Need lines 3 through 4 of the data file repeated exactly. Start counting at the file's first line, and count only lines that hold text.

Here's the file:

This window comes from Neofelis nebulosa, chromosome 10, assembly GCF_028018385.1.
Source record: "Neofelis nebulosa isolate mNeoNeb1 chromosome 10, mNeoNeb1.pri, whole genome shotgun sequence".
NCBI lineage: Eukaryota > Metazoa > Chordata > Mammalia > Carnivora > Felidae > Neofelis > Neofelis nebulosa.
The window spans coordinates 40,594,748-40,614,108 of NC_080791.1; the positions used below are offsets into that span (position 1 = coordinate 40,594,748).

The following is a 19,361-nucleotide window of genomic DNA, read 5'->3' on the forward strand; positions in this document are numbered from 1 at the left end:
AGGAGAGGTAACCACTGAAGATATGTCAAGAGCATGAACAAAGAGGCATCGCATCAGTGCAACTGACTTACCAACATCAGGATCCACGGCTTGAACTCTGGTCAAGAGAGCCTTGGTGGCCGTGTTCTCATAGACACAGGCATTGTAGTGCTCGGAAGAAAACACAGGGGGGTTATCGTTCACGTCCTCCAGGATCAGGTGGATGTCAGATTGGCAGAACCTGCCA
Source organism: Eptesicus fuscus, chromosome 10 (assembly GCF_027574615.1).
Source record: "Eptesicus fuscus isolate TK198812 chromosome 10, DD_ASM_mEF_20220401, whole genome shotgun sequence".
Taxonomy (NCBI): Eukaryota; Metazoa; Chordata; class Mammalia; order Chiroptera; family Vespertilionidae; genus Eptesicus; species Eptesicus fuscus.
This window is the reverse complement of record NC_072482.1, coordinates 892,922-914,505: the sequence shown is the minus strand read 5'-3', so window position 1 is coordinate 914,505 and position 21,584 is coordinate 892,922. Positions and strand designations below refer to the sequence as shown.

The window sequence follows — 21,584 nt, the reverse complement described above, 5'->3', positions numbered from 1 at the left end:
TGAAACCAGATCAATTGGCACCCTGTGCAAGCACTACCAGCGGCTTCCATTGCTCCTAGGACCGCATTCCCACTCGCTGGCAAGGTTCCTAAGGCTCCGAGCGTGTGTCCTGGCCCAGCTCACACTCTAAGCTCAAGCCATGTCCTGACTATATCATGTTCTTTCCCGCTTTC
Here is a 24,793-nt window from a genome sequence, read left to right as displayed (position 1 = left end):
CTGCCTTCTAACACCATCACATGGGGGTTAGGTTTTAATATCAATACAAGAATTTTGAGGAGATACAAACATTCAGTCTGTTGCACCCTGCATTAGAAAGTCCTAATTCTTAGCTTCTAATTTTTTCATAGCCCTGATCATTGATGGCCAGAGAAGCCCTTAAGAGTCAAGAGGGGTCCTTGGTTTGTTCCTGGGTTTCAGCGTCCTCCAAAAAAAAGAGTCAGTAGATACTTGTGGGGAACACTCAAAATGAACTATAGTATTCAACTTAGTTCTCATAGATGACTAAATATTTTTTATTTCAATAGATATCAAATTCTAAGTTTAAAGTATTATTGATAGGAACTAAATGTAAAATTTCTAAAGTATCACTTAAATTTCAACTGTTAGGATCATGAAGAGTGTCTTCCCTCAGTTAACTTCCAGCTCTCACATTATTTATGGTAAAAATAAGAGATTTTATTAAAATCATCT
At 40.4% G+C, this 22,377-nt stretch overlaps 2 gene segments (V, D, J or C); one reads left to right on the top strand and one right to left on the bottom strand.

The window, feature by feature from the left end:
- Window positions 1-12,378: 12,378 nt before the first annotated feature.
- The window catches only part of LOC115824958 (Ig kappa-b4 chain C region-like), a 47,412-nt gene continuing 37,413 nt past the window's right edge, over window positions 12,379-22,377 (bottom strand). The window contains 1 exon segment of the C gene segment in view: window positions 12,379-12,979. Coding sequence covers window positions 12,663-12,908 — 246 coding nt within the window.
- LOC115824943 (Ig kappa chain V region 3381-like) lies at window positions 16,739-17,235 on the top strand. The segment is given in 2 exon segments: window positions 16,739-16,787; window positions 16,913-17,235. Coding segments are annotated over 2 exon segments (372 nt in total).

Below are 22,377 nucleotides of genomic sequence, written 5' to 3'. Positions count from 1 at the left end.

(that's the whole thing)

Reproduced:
NCBI lineage: Eukaryota > Metazoa > Chordata > Mammalia > Carnivora > Felidae > Neofelis > Neofelis nebulosa.
The window spans coordinates 40,594,748-40,614,108 of NC_080791.1; the positions used below are offsets into that span (position 1 = coordinate 40,594,748).